Nature advance online publication 2 September 2009 | doi:10.1038/nature08314
A dimerization-dependent mechanism drives RAF catalytic activation
Thanashan Rajakulendran1,2,5, Malha Sahmi3,5, Martin Lefran?ois3, Frank Sicheri1,2 & Marc Therrien3,4
1 Centre for Systems Biology, Samuel Lunenfeld Research Institute, Toronto, Ontario M5G 1X5, Canada
2 Department of Molecular Genetics, University of Toronto, Toronto, Ontario M5S 1A8, Canada
3 Institute for Research in Immunology and Cancer, Laboratory of Intracellular Signaling,
4 Département de pathologie et de biologie cellulaire, Université de Montréal, Montréal, Québec H3C 3J7, Canada
5 These authors contributed equally to this work.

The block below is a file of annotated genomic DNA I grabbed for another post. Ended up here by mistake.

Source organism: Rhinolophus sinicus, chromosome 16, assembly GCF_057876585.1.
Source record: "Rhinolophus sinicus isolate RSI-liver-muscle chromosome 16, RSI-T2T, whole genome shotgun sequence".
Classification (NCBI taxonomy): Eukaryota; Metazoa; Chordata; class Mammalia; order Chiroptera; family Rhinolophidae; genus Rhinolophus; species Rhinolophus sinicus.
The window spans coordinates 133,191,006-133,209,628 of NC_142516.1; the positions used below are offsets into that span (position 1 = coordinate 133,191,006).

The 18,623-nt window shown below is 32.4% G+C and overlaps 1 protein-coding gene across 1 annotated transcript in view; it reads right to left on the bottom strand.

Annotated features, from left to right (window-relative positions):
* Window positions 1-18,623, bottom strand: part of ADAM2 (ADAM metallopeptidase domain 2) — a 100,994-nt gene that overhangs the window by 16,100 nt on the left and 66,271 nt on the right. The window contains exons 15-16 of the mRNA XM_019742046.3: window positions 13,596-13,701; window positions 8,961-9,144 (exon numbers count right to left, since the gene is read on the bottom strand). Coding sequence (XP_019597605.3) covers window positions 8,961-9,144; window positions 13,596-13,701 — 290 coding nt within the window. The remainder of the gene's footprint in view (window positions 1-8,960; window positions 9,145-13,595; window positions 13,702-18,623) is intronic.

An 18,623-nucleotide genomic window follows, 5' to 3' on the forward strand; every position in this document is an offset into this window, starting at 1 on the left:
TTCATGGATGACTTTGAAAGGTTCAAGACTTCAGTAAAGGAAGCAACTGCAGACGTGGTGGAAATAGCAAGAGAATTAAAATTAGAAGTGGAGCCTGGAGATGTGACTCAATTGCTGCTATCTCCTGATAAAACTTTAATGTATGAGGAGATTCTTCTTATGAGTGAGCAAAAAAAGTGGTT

The ERK (extracellular signal-regulated kinase) pathway is an evolutionarily conserved signal transduction module that controls cellular growth, differentiation and survival1. Activation of receptor tyrosine kinases (RTKs) by the binding of growth factors initiates GTP loading of RAS, which triggers the initial steps in the activation of the ERK pathway by modulating RAF family kinase function. Once activated, RAF participates in a sequential cascade of phosphorylation events that activate MEK, and in turn ERK. Unbridled signalling through the ERK pathway caused by activating mutations in RTKs, RAS or RAF has been linked to several human cancers2. Of note, one member of the RAF family, BRAF, is the most frequently mutated oncogene in the kinase superfamily3. Not surprisingly, there has been a colossal effort to understand the underlying regulation of this family of kinases. In particular, the process by which the RAF kinase domain becomes activated towards its substrate MEK remains of topical interest. Here, using Drosophila Schneider S2 cells, we demonstrate that RAF catalytic function is regulated in response to a specific mode of dimerization of its kinase domain, which we term the side-to-side dimer. Moreover, we find that the RAF-related pseudo-kinase KSR (kinase suppressor of Ras) also participates in forming side-to-side heterodimers with RAF and can thereby trigger RAF activation. This mechanism provides an elegant explanation for the longstanding conundrum about RAF catalytic activation, and also provides an explanation for the capacity of KSR, despite lacking catalytic function, to directly mediate RAF activation. We also show that RAF side-to-side dimer formation is essential for aberrant signalling by oncogenic BRAF mutants, and identify an oncogenic mutation that acts specifically by promoting side-to-side dimerization. Together, our data identify the side-to-side dimer interface of RAF as a potential therapeutic target for intervention in BRAF-dependent tumorigenesis.